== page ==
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American Cancer Society-Institutional Research Grants

Description of the Program

The American Cancer Society (ACS)-Institutional Research Grant (IRG) is the major source of support at Vanderbilt University for young investigators building cancer research programs. These funds are designed to provide seed money to support junior faculty members with an interest in cancer research who do not have national grant support of their own or who have not received prior support from the IRG. The ACS defines junior faculty as investigators at the rank of assistant professor or equivalent who are eligible to apply as a principal investigator for grant support from national agencies. Eligible investigators must be within six years of their first independent faculty appointment.

For many investigators, support from ACS-IRG pilot projects represents their first, independent research grant. Further, the written comments that the applicants receive upon review of their application are invaluable for subsequent submissions of larger research projects to the ACS or NIH or for resubmission of the pilot, if it is not funded through the ACS-IRG on the first round. Another dividend of the ACS-IRG program is that the reviewers, through their written comments, help mentor new investigators in grant writing skills. This is evident by the high number of successful resubmissions. Awards are made for a one-year project period and the maximum allocation is limited to $30,000. If sufficient progress has been made toward the project goals, IRG support may be renewed for an additional year. Funds are available to all schools at Vanderbilt University. Dr. Scott Hiebert is Principal Investigator of the program and oversees the solicitation, review, and funding of successful applications. He is assisted by an outstanding review committee made up of junior and senior investigators from basic and clinical departments, many of who have received support from the ACS-IRG program at Vanderbilt.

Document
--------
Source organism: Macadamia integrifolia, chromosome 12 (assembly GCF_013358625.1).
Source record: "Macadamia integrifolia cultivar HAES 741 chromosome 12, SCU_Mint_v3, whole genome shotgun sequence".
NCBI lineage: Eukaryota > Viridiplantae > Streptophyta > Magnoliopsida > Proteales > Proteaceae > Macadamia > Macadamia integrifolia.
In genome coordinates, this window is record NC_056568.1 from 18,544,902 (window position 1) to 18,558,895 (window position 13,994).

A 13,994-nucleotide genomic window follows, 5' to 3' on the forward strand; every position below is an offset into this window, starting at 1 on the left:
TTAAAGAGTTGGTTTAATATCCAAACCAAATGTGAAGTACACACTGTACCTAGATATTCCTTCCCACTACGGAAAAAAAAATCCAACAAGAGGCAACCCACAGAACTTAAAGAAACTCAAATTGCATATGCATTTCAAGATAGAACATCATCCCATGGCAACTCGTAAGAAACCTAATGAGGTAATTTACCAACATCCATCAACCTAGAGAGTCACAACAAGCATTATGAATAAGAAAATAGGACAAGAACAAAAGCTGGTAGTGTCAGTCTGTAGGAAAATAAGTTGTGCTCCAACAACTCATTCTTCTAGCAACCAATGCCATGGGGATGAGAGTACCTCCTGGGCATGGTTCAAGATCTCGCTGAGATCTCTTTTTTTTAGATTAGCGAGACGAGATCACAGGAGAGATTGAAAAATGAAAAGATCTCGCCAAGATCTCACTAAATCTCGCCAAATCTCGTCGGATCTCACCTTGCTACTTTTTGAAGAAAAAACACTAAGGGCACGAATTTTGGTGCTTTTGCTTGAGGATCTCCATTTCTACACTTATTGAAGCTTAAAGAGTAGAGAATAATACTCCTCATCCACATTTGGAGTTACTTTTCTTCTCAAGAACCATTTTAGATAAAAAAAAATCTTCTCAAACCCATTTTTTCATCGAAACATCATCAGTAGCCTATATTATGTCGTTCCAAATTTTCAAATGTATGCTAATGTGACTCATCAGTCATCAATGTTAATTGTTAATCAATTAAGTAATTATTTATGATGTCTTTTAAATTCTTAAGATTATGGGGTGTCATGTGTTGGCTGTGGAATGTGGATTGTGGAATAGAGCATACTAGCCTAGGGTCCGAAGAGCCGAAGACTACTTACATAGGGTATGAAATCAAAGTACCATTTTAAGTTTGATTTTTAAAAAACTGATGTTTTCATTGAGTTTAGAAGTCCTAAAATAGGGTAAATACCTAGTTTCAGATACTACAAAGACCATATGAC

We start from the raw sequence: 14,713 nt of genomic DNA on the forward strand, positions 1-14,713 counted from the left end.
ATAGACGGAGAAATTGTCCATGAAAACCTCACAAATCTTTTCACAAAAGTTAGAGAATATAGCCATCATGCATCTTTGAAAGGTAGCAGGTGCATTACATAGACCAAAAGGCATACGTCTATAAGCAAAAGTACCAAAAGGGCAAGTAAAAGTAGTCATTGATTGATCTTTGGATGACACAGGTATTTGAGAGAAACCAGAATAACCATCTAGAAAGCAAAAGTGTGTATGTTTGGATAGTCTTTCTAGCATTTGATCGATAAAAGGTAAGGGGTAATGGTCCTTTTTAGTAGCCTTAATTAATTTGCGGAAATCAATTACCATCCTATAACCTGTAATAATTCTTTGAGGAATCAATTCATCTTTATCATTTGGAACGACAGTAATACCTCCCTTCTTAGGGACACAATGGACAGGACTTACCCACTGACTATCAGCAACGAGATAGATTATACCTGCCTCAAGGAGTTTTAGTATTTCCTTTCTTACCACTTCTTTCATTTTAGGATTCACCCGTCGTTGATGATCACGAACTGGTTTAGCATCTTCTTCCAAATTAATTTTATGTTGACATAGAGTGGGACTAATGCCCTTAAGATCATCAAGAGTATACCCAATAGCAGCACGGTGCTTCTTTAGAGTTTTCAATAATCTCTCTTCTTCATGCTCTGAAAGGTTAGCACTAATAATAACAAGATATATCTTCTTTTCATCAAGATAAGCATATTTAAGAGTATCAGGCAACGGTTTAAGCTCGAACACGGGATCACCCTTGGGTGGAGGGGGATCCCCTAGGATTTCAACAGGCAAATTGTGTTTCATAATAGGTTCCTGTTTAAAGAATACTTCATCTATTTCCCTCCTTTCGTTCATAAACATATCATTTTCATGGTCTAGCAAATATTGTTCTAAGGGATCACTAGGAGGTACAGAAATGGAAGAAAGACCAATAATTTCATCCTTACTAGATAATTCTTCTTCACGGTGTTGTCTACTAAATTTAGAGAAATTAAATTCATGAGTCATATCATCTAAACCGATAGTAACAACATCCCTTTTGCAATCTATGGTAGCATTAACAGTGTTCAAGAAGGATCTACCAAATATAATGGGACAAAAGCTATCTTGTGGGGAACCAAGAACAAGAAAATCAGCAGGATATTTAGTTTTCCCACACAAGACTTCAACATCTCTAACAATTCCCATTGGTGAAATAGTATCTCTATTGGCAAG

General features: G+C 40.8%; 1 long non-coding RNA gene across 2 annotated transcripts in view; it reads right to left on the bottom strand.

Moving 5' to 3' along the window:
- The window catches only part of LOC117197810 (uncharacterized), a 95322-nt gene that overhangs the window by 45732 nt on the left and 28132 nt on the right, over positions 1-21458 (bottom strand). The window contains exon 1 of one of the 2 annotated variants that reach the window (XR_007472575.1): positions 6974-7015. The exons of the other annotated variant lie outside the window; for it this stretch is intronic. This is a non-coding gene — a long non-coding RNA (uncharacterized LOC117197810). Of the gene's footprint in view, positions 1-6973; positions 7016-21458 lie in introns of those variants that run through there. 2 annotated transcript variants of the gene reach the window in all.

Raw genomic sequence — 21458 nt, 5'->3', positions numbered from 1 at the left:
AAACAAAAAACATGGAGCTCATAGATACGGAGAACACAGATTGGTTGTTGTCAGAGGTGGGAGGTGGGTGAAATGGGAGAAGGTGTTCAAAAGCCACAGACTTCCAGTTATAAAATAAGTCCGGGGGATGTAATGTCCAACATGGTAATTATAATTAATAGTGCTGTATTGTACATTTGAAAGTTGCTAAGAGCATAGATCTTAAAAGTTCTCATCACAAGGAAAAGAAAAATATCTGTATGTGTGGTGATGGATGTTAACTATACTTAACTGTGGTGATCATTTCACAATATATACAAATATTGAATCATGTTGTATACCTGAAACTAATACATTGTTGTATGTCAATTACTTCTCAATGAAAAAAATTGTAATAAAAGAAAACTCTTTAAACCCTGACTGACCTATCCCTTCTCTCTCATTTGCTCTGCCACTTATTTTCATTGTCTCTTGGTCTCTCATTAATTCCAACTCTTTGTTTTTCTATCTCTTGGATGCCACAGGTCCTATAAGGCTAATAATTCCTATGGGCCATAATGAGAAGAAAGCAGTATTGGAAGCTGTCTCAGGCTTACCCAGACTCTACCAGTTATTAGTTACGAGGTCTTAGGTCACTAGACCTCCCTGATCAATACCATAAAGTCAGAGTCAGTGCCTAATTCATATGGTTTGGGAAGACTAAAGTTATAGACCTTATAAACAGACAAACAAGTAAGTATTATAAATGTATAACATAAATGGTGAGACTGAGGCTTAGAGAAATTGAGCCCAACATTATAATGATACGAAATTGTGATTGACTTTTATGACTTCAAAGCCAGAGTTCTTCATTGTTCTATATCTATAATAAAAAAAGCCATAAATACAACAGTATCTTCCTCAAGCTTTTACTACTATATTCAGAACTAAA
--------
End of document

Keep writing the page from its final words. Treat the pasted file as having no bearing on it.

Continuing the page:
Examples of Research Supported

The ACS-IRG, in its 55th year of continuous funding, has supported a broad range of exciting research. Highlights over the past five years from research funded include: 1) discovery of a novel breast cancer meta-signature capable of predicting poor-prognosis risk in patients with breast cancer; 2) establishment of data sets to address racial disparities in the quality of care and improvement in access to patients with bladder cancer; 3) selection and evaluation of promising miRNAs for ovarian cancer risk prediction; 4) focused research on the validation of advanced magnetic resonance imaging techniques to identify early response biomarkers in pancreatic cancer patients; and 5) identifying metabolic syndrome risk of long-term survivors of pediatric acute lymphoblastic leukemia towards the development of preventive interventions. Of the 24 funded applications, 23 were made to tenure-track faculty, and onegrant was awarded to a research-track faculty who subsequently secured a tenure-track faculty position.

One of the best measures of success of a pilot project program is conversion of pilot projects to extramurally funded research grants. Over the past five years, the ACS has invested $660,000 into the Vanderbilt IRG to fund cancer-based pilot projects. This investment has led to acquisition of $15M of extramurally funded grants by recipients of ACS-IRG pilot projects. Thus, the ACS-IRG program has had an outstanding return on investment and has been instrumental in the establishing the independent careers of numerous scientists at Vanderbilt.